Post 2: What I Heard About The World: Rehearsals Days Three and Four
Over the next couple of days, further ways of developing the source material were explored. Alex, Jorge and Chris devised a “There’s a place...” exercise, in which they took it in turns to summarise stories of their choosing in short statements. The statements applied to a specific story, but were not allowed to be explicit about the country they referred to. Telling the listener about a country without naming it discourages them from defining places by glib facts or stereotypes, something the performers were determined to avoid. Some examples were:
• There’s a place where you can’t chew gum.
• There’s a place that's disappearing.
• There’s a place where you’re only allowed one of sixteen haircuts.
• There’s a place where choirs mime.
• There’s a place where soldiers are made out of cardboard.
• There’s a place where you can buy a ticket for a plane that never leaves the ground.
• There’s a place where rich people live in containers.
• There’s a place where people are paid to cry.
Again this highlighted which stories are most familiar to the performers, and which they feel have the most potential, but they felt it was an effective, inspirational exercise. It forced them to be concise and get to the heart of the stories, but does this mean that they are being oversimplified because the performers are so familiar with them? It was decided that this was a nice way to make the stories epithetical and memorable, but what will the audience take from them if they are unfamiliar with the wider story?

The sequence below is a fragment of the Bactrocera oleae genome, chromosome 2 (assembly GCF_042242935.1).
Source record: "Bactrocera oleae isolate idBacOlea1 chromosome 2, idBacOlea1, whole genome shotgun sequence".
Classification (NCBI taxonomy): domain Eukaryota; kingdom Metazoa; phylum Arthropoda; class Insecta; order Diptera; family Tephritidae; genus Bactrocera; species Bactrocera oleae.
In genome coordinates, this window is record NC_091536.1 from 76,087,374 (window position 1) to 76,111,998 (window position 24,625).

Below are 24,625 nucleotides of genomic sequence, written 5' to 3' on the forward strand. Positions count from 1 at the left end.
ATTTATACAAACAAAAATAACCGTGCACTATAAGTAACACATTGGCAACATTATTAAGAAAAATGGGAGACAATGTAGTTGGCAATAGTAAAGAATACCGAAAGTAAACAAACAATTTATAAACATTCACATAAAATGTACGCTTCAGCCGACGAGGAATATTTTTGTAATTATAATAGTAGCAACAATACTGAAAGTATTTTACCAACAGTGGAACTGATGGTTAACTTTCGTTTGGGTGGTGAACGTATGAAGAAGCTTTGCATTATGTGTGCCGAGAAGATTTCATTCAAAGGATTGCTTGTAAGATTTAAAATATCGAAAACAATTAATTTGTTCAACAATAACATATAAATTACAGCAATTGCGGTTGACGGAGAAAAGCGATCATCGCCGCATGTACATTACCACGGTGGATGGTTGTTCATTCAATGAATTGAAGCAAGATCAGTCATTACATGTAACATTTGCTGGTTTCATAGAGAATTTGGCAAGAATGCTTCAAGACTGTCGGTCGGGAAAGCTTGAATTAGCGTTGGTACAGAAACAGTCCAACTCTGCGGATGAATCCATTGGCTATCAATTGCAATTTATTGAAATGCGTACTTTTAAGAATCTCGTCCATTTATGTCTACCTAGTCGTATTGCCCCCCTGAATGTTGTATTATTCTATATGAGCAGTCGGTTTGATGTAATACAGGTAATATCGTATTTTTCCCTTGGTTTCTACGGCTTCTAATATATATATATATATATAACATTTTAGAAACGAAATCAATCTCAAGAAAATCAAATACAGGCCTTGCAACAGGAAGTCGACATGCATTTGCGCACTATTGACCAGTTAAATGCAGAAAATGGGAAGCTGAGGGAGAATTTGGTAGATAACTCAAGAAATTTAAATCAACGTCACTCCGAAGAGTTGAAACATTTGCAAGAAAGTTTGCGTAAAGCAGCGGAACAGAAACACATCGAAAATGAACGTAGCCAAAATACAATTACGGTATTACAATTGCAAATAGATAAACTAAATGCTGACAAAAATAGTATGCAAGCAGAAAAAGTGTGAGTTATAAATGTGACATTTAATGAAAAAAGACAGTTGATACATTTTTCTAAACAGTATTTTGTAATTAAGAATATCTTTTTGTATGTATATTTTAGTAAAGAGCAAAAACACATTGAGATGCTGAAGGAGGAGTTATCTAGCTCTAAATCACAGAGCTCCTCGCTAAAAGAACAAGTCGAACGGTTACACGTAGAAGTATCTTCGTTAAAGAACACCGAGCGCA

The show needs a sense of a journey, a sense of having been somewhere, and returning at the end of it. This doesn’t necessarily mean that the show follows a coherent narrative, just that it can’t be a list of stories strung together, leaving the audience to make of them what they will. The idea of using one story to start and end the show was raised again, and that a framework for the form of the show needs to be decided early to better inform the rest of the devising process: “We need to sit down and make decisions!”
Ideas were then suggested for stories that could be linked. The realisation that 71 stories would not fit into the show quickly followed, and wondering how much the stories could be mixed together. With this there is a danger that the show becomes about one character with hundreds of wacky anecdotes to tell. Instead there should be a mix of Alex, Jorge and Chris performing as themselves, the person they heard the story from, the people within the story, or a fictional person that reacts to or is linked to the story.
The connections exercise was then repeated, but this time only narrative connections were allowed (for example you can’t link two stories because they both mention planes). This threw up some great connections, with stories told in a mix of first and third person. There were moments of humour without forcing gags into the narrative, and the beginnings of ideas of how to tell the stories with drawings, props and interactions between the performers. This felt like a real confidence boost that the material was good, and that the stories were worth telling.